There are several ways in which data may be passed to a building block, all of which serve different purposes:
The differences among those three mechanisms are summarized in the following figure.
|Has default value||n/a||yes||no|
|Scope||local to block instance||local to block instance||shared with all block instances within an application|
|When values are set||n/a||block's instantiation||before the values are used|
|Typical usage||dynamic data||data specific to a block instance||configuration data of an application|
Here is an example of an object of type
Double clicking the pin send will reveal the related Java class
Instance parameters are parameters of a building block to which values can be assigned for each building block instance. These values are constant for this building block instance, but different instances of the same building block type may have different values.
All block types except application, shallow, and singleton blocks can have instance parameters.
The figure below shows an example of instance parameters.
int(notice the P symbol on the upper left of each block instance).
0, the bottom one has value
In this example, there are two LEDs. Both are red. But, they are accessible through different GPIO pins. The GPIO pins are represented as instance parameter.
Instance parameters are specified in the Instance Paramters section on the Overview page.
Use the Add, Remove and Edit buttons to modify the list.
An instance parameter is specified with a name, a type, a default value, and a short description. All except description are mandatory. Supported types are
Each instance parameter has a corresponding Java final variable (constant). The value of the variable is set when the block is instantiated. You should not change this variable and constructor manually.
To set a value of an instance parameter in a block instance, do a right-click on the block instance and select Parameters and Generics….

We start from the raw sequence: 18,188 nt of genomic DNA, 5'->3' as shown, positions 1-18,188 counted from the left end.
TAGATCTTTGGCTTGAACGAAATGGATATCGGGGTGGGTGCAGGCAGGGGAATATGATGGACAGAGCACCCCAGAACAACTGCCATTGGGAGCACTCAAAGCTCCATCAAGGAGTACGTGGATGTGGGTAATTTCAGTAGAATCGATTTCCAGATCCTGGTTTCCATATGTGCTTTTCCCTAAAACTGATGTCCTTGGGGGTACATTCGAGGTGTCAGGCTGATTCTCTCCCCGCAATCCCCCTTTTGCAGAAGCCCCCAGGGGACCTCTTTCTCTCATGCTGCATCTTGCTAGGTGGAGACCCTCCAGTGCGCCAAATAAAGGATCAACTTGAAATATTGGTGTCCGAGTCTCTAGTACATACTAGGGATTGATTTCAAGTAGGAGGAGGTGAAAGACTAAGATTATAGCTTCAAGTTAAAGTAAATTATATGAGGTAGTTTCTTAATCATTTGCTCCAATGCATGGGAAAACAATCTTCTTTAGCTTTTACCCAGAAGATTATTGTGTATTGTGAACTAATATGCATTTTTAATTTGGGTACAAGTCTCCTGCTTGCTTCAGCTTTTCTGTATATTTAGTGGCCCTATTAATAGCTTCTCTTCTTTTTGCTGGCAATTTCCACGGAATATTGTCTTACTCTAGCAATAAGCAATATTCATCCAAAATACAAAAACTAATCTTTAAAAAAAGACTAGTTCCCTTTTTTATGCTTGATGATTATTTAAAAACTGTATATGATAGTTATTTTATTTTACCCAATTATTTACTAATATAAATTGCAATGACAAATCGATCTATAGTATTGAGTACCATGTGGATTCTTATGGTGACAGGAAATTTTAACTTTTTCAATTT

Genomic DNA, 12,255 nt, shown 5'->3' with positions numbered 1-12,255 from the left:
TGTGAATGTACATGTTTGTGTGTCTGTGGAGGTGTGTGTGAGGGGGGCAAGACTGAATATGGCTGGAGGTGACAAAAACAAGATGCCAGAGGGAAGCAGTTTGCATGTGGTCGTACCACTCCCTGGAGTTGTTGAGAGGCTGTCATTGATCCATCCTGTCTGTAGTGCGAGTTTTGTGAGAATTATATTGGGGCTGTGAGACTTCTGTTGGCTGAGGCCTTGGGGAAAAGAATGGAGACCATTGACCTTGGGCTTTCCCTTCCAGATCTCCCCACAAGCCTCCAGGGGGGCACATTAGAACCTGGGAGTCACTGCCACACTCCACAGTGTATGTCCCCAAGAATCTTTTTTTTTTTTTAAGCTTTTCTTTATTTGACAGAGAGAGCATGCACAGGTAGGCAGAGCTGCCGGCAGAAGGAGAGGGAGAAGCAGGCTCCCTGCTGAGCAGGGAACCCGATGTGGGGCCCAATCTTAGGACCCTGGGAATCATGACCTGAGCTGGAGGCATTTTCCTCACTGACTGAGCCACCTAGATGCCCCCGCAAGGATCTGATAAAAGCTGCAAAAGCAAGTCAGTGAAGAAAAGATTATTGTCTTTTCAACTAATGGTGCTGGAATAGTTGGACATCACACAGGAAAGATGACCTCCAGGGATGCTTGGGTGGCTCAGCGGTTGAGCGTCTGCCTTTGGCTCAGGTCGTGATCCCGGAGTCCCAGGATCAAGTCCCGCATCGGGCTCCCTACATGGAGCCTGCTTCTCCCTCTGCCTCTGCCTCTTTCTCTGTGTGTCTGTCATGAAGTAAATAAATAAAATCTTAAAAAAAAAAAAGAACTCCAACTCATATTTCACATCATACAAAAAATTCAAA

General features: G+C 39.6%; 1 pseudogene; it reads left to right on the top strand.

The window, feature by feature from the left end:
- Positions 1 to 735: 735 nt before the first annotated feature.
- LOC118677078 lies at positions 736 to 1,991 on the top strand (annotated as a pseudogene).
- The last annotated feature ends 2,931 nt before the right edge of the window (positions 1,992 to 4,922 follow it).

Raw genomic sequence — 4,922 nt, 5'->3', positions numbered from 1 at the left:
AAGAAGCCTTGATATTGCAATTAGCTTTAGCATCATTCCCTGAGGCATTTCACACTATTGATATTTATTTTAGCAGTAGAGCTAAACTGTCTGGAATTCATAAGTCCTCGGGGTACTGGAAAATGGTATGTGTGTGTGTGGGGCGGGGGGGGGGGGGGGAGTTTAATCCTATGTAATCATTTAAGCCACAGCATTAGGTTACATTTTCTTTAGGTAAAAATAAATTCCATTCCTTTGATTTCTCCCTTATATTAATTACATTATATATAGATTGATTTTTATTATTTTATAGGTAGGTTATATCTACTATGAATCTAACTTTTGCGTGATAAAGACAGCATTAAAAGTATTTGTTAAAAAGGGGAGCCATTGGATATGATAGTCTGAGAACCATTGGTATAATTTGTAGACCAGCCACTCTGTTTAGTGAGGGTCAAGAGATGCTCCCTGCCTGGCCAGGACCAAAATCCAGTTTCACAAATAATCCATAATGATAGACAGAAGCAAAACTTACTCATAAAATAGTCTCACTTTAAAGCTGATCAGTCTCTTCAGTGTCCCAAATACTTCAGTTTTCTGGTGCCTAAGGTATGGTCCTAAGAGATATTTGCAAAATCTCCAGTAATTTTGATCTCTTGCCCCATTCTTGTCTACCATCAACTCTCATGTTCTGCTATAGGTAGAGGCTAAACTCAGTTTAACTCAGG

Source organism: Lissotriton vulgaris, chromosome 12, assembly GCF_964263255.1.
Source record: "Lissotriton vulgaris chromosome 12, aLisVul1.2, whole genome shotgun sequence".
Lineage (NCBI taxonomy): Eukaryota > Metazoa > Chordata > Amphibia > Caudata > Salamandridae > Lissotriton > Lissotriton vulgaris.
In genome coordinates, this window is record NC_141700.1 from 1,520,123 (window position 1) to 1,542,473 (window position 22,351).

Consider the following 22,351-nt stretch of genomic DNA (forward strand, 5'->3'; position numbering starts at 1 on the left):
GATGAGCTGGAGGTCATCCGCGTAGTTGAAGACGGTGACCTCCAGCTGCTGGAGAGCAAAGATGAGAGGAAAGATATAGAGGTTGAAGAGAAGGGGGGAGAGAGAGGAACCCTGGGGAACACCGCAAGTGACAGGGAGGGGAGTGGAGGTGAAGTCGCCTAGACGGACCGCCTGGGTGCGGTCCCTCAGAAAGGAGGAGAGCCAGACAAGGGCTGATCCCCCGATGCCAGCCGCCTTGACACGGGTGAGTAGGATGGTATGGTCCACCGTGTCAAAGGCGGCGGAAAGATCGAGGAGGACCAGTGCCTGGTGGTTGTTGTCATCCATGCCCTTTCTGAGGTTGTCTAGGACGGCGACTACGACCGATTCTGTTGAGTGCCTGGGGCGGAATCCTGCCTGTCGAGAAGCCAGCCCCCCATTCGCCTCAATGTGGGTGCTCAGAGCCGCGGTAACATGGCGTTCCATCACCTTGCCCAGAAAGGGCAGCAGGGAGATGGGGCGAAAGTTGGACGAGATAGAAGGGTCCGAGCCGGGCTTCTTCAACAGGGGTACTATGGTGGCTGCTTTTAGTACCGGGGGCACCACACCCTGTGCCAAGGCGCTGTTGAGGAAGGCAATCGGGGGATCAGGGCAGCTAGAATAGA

You can change the value on the opened dialog.
If parameters are not edited, default values apply.
Note that parameter instances cannot be set with values declared in the surrounding block or application, the actual values have to be provided with the specific block instance.
Properties are mainly intended to pass configuration data into a building block that is specific to a certain application instance. This means properties of a building block are shared among all block instances that run in the same application instance.
To declare a property, create a constant in the Java class for a building block that has the name of the property with a unique key.
You can get the values of properties by using
getProperty(String key) that has return type
Object and is available in every block. Here is an example.
Setting properties usually happens outside of the building block that declared the properties.
Before a building block uses its properties, they must be set by another part of the application. Usually, all properties used by the blocks of an application are set directly at application startup. To set a property, use the Java method
setProperty(String key, Object value) of the building block base class. Use the reference to the key constant as key, and pay attention to set the expected type as value.